Nigella Lawson read Medieval and Modern Languages at Lady Margaret Hall, Oxford and went on to become Deputy Literary Editor of The Sunday Times, followed by a successful career as a freelance journalist, writing for a range of magazines and newspapers. In 1998 she wrote her first cookbook, How To Eat, The Pleasures and Principles of Good Food, and now has ten bestselling books to her name with over five million sales in the UK alone. Nigella has made several hit TV series which are aired across the globe. In 1998 she was a judge for the Booker Prize and in 2000 she chaired the Samuel Johnson Prize for Non-Fiction. She was voted Author of the Year in the British Book Awards 2000. Of her top 10 cookbooks, Nigella notes “There are many more recent books I value, but these are the ones I have been cooking from over decades”.Read More
A beautiful beast of a book, over 1,000 pages long and weighing in at 2.5 kilos, this Australian classic bulges with ideas, inspiration and recipes that still seem fresh and original 20 years after it was first published.
Long before I started writing about food, I was inspired by the vibrancy of Australian cooking and this - along with the Cook’s Companion, above - was (and remains) a key text for me.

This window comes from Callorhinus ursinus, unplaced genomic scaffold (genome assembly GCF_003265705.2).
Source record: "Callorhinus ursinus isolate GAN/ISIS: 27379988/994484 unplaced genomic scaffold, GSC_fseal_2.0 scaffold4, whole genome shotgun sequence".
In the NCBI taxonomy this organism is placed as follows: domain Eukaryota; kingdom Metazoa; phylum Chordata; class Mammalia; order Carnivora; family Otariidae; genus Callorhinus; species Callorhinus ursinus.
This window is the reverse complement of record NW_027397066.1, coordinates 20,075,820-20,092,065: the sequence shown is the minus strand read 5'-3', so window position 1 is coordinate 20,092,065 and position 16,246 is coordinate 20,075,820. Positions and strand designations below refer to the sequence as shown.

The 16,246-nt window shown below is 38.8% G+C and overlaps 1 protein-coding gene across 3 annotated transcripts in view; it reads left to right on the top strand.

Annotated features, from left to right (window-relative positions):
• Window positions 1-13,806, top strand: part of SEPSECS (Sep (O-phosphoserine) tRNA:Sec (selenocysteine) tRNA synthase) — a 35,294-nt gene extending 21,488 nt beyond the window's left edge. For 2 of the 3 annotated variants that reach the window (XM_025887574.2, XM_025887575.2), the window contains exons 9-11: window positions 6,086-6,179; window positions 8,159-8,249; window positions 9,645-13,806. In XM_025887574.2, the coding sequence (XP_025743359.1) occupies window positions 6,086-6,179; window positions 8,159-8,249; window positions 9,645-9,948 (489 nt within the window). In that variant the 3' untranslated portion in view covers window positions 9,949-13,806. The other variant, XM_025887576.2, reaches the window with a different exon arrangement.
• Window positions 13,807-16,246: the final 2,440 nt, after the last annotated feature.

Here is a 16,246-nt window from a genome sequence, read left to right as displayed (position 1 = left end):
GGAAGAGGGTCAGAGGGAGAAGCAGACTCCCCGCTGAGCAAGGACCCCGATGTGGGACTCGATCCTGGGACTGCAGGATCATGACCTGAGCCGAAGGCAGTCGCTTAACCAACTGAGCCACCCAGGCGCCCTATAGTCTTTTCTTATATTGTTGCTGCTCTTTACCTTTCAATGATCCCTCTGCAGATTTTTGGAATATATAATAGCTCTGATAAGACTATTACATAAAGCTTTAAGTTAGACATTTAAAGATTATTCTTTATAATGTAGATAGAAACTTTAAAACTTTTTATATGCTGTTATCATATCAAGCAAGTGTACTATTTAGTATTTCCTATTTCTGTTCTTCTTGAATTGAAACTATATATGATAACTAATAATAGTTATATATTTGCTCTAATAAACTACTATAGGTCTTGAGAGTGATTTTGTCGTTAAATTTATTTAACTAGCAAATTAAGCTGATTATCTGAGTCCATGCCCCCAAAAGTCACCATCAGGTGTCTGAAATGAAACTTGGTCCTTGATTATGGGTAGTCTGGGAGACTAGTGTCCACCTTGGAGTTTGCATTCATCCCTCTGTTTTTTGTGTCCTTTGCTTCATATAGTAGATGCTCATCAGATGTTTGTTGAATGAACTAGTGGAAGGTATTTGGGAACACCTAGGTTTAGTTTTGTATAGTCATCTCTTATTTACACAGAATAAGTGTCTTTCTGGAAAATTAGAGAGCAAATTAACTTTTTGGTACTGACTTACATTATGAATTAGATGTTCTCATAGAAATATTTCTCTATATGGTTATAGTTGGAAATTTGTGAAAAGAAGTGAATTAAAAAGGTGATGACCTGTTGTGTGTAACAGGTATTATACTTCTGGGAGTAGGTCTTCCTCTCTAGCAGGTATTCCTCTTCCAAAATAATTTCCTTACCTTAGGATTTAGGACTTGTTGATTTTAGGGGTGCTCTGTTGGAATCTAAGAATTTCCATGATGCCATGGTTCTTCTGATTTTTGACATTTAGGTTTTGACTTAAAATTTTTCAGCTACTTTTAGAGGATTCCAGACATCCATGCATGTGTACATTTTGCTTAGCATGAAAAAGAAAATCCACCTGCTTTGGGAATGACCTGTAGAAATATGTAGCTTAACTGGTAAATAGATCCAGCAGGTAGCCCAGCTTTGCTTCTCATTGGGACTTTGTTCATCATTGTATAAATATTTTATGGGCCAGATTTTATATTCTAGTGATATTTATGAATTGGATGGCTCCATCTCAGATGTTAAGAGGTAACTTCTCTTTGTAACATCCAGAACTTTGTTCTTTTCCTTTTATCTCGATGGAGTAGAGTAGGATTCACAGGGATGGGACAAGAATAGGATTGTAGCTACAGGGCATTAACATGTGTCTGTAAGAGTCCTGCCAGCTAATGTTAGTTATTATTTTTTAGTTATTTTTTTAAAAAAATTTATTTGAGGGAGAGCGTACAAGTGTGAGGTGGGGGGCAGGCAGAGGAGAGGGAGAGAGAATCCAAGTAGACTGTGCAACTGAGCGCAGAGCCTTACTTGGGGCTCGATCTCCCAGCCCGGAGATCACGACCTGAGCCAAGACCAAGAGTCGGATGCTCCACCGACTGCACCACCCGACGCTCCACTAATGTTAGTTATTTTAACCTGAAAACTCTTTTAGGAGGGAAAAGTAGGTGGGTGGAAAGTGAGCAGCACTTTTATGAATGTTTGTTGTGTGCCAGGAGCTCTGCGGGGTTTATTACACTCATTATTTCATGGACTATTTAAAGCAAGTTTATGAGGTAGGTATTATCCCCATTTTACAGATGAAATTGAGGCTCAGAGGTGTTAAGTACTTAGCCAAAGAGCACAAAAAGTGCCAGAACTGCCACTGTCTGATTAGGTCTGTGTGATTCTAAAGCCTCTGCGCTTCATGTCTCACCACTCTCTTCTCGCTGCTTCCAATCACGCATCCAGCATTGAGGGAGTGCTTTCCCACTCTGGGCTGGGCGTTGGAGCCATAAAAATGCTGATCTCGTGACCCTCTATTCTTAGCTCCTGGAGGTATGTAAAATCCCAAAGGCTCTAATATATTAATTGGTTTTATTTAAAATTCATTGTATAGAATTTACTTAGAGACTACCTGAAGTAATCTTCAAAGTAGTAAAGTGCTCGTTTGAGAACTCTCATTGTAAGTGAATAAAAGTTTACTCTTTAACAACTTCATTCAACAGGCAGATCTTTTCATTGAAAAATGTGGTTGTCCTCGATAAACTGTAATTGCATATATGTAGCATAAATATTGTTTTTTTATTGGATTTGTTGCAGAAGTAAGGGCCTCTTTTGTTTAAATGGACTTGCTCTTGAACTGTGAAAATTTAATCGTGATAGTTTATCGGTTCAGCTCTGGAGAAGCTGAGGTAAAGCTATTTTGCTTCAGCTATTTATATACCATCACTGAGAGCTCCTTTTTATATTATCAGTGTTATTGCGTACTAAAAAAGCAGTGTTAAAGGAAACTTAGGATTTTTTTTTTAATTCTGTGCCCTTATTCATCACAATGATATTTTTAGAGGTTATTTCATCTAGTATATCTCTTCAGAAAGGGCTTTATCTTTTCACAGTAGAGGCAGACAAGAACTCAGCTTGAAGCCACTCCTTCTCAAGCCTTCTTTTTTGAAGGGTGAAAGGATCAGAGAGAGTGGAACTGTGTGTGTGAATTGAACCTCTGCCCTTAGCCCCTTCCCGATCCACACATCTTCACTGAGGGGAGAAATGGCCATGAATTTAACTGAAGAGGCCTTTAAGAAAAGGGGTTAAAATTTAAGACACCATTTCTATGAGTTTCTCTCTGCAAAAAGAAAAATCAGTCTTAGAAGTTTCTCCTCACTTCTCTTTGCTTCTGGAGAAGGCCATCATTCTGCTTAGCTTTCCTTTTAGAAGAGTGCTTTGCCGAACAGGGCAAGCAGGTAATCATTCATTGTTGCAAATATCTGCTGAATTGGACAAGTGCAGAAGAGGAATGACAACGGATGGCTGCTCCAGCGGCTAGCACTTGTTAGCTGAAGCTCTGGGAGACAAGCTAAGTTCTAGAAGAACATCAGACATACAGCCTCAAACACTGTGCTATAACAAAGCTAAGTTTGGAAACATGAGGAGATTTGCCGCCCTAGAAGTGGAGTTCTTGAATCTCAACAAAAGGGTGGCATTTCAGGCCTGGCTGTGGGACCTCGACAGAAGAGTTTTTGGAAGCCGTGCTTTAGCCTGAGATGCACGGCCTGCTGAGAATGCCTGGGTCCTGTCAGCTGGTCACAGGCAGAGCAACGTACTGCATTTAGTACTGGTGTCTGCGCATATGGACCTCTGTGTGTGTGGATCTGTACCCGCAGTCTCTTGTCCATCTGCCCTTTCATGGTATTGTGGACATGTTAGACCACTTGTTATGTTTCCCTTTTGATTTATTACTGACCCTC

Warm, engaged, witty writing not just about food, but life.
I struggled between choosing this or her Vegetable Book, but in either (and indeed in all her work) Jane Grigson is an unparalleled writer: she brings taste, charm, erudition, wisdom; hers is the most civilised voice in food writing.
This is the book that started my enduring love affair with bread-making. Subtitled ‘The Slow Rise as Meaning and Metaphor’, it gives so much more than recipes.
Recipes are not mere formulae: they need to tell a story about who we are. And this book does just that - and with such charm.
Anna Del Conte remains for me the greatest writer on Italian food in English, and this is a book that is as thoughtful as it is practical, and one of the most precious titles in my library.
Even if I didn’t adore this book for its brio and unpretentiously brilliant recipes, I’d have to nominate it for the beauty of Henderson’s writing.
This book exemplifies the force of food writing as social history.
The canon of home baking in America (and beyond) has always held a particular fascination for me, and this book is an engaging compendium of the genre.